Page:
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Nashville Film Festival Presents Regional Perspectives

by Rich and Laura Lynch

Well it's a wrap. The 49th annual Nashville Film Festival that took place May 10 through 19, 2018 at the Regal Hollywood 27 Theaters (719 Thompson Lane, Nashville, TN) has concluded. The well-respected and well-ran event featured plenty of fine films along with a Creators Conference, Q&As, red-carpet appearances and a VIP tent ideal for networking. The Festival attracted those in the industry and fans. Many movies had their world premieres in Nashville with hopes of finding wider distribution. Initial reports indicate that the Nashville Film Festival enjoyed its most successful year yet in regards to attendance and revenue which should bode well for their upcoming 50th.

Colin Hanks, Michael Franti, Rich Lynch and Josh Tuner on the red carpet.

Along with full-length features, Virtual Reality 360 and short films were also showcased. Team MCN checked out a number of vibrant VR 360 segments. "If You Go Away" told a heartbreaking refuge story in 5 minutes. "Lion 360" put us in the center of a lion pride and "Micro Giants" was an immersive insect experience which included the sensation of flying.

There were a lot of movies to choose from. Earlier in the week we focused on rock legends. Later we investigated what might be considered regional flicks such as It All Begins With a Song: The Story of the Nashville Songwriter. In some ways the title summarized the film that focused on Nashville's legendary music scene. It was packed with insights and interviews. In the Q&A we learned that there was a total of 80 interviews and 100 hours of footage which means a lot of good clips were left on the floor - enough for a volume two of this educational and engaging documentary. Highlights included conversations with Garth Brooks and Brad Paisley who advised "write to a person" - relatability sells. Up and coming composers were warned that it could be years before they get a break and there are numerous ways to write a song either alone or when collaborating.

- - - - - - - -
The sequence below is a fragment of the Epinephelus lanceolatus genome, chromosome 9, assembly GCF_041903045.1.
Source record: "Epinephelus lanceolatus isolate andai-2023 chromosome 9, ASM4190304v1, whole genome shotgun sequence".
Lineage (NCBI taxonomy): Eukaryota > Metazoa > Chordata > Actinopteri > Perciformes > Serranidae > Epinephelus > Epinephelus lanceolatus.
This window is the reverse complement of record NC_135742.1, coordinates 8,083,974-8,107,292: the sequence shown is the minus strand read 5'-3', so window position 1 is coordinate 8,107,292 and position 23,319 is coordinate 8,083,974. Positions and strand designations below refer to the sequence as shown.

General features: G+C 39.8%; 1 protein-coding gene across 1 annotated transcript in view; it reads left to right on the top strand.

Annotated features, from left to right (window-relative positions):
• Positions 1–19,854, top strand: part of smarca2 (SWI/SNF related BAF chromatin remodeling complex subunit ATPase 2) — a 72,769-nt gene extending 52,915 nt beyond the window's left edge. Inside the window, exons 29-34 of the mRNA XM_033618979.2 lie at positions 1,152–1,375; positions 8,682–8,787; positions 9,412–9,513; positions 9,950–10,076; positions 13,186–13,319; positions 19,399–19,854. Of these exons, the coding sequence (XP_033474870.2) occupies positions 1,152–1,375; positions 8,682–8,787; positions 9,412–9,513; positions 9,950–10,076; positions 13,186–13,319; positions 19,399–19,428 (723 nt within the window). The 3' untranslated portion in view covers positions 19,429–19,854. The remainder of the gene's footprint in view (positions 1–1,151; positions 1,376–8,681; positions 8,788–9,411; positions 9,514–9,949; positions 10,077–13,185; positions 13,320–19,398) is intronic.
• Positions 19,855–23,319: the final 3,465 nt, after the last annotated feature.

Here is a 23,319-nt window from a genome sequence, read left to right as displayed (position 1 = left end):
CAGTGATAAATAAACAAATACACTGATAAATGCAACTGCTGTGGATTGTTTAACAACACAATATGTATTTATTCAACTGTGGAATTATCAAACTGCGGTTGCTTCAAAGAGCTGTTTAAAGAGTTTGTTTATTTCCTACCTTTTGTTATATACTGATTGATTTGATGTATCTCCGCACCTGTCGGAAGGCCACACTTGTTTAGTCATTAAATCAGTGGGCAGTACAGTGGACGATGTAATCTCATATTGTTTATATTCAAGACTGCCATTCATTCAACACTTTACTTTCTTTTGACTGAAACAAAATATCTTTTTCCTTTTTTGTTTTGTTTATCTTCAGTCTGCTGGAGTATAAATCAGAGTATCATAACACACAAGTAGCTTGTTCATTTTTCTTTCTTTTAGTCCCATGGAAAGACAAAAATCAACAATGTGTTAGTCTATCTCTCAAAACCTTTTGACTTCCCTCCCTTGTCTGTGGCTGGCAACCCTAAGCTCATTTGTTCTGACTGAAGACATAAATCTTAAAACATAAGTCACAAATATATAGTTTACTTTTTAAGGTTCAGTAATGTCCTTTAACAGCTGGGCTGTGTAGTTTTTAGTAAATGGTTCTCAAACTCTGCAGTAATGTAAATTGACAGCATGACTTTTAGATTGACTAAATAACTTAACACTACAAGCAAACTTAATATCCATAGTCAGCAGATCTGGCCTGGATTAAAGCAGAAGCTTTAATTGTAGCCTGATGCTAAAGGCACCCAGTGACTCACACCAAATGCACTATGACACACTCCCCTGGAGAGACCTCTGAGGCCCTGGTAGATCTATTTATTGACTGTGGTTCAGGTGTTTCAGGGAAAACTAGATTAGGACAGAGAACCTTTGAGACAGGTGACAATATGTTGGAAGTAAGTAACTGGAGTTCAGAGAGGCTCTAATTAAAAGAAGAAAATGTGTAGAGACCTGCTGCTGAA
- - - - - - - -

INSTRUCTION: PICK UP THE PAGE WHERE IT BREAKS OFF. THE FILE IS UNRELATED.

Actor and director Colin Hanks appeared on the red carpet prior to the preview of All Things Must Pass: The Rise and Fall of Tower Records. Hanks also participated in a Q&A right after the movie. Colin should be commended for directing a compelling and comprehensive documentary. The picture opens with the dramatic statement that in 1999 Tower Records was making billions and 5 years later it was in bankruptcy. In chronological order Colin told the tale of a family business that sold records out of a small-town drugstore to a company that was a retail giant. Insightful interviews with Russell Solomon (founder of Tower) and other key employees explained how the California company evolved and eventually imploded.